Carpathians lo-res-19There were signs of them everywhere. We didn’t dare open our salami.

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The principle timbers of the Carpathian woodlands were beech and Norway spruce (the tree of choice in the Csík region), with some sycamore and hazel. We encountered these horses dragging beech trunks down from the alpine woods to a little camp guarded by angry dogs. The whooping calls of the woodsmen alerted us to their presence.

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Though we were in a truly wild landscape regarding large fauna, the rivers were in a sorry state. Many of the rivers around Sinaia, and indeed much of Romania, were concreted and dammed, some choked with plastic waste, others with logs caught on the lip of the concrete. These rivers were clearly once great but were now tamed, throttled by man.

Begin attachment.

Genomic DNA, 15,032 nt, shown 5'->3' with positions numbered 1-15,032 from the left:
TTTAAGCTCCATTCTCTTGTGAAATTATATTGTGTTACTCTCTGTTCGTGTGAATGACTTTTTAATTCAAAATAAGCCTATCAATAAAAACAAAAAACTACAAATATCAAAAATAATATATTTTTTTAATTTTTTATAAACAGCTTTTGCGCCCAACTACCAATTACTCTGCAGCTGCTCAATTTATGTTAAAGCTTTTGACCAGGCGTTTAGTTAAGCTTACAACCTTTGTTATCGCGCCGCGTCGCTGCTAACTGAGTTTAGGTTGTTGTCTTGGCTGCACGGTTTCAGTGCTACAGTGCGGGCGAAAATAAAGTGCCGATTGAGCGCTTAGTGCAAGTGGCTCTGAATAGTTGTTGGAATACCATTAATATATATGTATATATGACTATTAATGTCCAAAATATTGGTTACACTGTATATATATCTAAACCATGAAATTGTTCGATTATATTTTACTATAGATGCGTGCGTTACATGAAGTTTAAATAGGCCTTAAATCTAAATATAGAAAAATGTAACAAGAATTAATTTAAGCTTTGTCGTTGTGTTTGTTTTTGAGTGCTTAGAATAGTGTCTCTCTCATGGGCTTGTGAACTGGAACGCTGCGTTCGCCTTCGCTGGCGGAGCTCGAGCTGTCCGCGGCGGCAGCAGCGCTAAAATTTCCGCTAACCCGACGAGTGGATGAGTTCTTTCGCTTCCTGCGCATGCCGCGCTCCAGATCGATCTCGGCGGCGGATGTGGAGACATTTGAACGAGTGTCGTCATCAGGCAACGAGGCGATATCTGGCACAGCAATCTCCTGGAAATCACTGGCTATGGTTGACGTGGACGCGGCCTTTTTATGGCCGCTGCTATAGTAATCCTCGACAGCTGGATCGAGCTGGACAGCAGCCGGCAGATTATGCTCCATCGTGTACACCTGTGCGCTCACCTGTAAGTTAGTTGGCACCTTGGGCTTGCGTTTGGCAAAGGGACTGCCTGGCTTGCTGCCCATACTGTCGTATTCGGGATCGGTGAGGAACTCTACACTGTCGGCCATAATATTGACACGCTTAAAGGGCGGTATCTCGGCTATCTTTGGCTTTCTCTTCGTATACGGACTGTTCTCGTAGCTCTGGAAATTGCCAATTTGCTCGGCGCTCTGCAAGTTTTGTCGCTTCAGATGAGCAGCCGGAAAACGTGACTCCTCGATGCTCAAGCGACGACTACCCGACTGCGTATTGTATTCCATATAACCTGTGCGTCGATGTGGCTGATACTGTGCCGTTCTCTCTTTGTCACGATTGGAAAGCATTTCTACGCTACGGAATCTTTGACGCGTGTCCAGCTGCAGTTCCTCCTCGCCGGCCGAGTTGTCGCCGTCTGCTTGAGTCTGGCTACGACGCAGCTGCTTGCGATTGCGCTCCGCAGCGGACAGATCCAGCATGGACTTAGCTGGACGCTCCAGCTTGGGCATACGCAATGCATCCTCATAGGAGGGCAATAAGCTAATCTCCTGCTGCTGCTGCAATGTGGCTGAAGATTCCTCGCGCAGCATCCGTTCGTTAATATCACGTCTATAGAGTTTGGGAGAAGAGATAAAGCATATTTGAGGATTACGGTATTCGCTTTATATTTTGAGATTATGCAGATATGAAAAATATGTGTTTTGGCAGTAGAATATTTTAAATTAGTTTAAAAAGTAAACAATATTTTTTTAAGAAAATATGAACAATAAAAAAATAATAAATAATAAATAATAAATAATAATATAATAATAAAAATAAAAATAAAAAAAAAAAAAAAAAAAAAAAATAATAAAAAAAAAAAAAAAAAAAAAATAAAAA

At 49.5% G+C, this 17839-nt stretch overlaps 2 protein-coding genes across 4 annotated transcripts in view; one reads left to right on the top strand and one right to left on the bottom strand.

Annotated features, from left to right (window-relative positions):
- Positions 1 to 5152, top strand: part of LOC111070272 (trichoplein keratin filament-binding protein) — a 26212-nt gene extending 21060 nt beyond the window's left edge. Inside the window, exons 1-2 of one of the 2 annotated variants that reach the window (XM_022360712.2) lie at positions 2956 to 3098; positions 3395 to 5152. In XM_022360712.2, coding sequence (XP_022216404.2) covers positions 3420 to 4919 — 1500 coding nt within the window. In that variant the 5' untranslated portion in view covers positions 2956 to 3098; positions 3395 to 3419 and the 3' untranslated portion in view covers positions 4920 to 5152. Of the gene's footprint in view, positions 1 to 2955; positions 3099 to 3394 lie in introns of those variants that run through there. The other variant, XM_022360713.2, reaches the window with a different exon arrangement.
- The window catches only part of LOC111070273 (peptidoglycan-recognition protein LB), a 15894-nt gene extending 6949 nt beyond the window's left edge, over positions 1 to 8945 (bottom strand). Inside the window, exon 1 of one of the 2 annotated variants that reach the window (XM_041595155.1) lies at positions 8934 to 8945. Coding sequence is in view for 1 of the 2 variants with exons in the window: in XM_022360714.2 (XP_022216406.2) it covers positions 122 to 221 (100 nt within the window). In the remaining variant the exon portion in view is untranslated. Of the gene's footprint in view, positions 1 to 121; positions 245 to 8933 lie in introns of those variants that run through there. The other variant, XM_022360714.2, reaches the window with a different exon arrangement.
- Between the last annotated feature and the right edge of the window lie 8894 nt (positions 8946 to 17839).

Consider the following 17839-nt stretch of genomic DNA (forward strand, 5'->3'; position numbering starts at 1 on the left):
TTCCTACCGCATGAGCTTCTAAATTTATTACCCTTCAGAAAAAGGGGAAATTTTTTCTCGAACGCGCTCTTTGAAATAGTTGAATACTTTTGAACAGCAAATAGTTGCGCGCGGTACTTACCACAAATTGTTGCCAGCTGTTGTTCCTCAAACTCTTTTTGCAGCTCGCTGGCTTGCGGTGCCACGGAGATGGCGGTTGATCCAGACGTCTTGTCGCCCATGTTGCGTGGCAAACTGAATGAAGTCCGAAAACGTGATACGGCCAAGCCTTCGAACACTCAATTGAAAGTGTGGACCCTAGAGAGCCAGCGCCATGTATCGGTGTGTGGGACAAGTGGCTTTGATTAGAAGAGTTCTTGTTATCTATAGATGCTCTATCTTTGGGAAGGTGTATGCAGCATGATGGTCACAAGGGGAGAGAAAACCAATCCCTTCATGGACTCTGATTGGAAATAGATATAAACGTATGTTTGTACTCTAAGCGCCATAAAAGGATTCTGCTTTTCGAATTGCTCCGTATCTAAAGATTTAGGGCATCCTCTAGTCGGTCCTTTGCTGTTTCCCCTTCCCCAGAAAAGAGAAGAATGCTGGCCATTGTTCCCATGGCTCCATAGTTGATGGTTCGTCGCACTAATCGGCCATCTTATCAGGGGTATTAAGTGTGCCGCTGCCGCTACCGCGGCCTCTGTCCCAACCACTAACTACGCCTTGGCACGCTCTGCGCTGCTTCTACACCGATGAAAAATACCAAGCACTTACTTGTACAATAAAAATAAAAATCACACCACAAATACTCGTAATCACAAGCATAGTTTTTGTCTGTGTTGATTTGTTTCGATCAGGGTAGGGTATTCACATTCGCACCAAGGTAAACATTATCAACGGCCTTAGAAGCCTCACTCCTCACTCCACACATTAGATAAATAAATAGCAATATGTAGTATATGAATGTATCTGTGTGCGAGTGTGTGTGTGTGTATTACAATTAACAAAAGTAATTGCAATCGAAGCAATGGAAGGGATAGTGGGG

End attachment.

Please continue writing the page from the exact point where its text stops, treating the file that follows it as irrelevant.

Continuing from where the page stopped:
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Away from the rivers and woodsmen we hiked for hours in complete solitude with only the company of jay and nutcracker, an eerie silence pervading at higher levels beyond the sound of our boots scuffing rocks and boulders as we scrambled.

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At the top of Mount Compatu a line of tracks was visible in the snow. Were these the footprints of wolf? There was absolutely no chance of encountering a wolf, but the fear simmered all the same.

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Whatever four-legged animal had left those prints, it was the closest we could get to the wild heart of the Carpathians. To walk in a landscape with signs of wolf, bear, boar and more was a dream realised.